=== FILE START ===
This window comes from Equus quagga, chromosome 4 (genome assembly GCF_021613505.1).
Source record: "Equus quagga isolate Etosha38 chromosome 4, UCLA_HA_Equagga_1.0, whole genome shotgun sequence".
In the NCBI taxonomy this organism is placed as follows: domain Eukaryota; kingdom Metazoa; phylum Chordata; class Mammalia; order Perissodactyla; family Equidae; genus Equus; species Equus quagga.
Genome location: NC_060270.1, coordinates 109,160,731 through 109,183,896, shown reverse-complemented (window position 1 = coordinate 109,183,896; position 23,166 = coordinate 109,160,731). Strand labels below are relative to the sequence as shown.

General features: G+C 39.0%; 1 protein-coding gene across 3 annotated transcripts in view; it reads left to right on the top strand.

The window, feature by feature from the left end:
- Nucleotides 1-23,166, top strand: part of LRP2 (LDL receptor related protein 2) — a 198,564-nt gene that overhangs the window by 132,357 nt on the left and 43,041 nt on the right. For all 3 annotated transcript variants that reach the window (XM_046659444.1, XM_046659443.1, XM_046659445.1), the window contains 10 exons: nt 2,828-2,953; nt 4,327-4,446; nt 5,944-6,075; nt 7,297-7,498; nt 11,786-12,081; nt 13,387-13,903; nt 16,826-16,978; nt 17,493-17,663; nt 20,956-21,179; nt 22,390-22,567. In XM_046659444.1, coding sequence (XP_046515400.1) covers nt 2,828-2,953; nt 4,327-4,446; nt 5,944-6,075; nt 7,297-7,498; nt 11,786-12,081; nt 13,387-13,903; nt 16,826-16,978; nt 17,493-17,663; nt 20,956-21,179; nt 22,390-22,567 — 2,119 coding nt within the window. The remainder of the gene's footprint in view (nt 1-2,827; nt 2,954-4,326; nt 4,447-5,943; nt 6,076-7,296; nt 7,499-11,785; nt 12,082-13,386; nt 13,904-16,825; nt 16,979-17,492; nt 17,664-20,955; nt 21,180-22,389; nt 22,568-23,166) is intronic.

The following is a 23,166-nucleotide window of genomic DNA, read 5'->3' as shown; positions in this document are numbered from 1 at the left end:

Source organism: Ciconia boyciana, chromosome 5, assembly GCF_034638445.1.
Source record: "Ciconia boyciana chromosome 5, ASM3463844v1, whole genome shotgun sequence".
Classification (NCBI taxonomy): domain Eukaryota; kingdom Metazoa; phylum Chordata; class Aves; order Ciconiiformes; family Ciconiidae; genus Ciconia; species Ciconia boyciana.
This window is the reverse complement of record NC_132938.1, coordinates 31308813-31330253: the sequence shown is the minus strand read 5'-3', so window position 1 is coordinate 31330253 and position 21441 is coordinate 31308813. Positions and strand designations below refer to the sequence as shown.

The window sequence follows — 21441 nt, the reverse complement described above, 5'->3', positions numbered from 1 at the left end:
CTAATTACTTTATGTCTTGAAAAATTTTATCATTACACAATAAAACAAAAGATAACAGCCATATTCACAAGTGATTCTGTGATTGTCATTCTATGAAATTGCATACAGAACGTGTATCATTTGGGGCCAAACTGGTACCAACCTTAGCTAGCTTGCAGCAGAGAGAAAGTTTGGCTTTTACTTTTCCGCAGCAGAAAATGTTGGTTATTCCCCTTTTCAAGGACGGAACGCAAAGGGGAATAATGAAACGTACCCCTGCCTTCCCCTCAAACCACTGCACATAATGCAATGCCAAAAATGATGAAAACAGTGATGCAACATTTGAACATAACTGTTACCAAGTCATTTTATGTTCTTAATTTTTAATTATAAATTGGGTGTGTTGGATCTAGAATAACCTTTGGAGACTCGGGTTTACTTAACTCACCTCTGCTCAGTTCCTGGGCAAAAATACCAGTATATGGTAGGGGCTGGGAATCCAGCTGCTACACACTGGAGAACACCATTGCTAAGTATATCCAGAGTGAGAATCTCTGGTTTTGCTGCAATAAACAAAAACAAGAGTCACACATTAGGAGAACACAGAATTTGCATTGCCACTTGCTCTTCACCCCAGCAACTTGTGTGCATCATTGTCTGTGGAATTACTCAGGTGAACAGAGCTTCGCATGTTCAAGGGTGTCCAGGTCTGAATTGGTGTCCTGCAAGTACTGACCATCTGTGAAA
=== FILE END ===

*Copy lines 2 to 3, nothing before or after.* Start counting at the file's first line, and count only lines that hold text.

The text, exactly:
Source record: "Equus quagga isolate Etosha38 chromosome 4, UCLA_HA_Equagga_1.0, whole genome shotgun sequence".
In the NCBI taxonomy this organism is placed as follows: domain Eukaryota; kingdom Metazoa; phylum Chordata; class Mammalia; order Perissodactyla; family Equidae; genus Equus; species Equus quagga.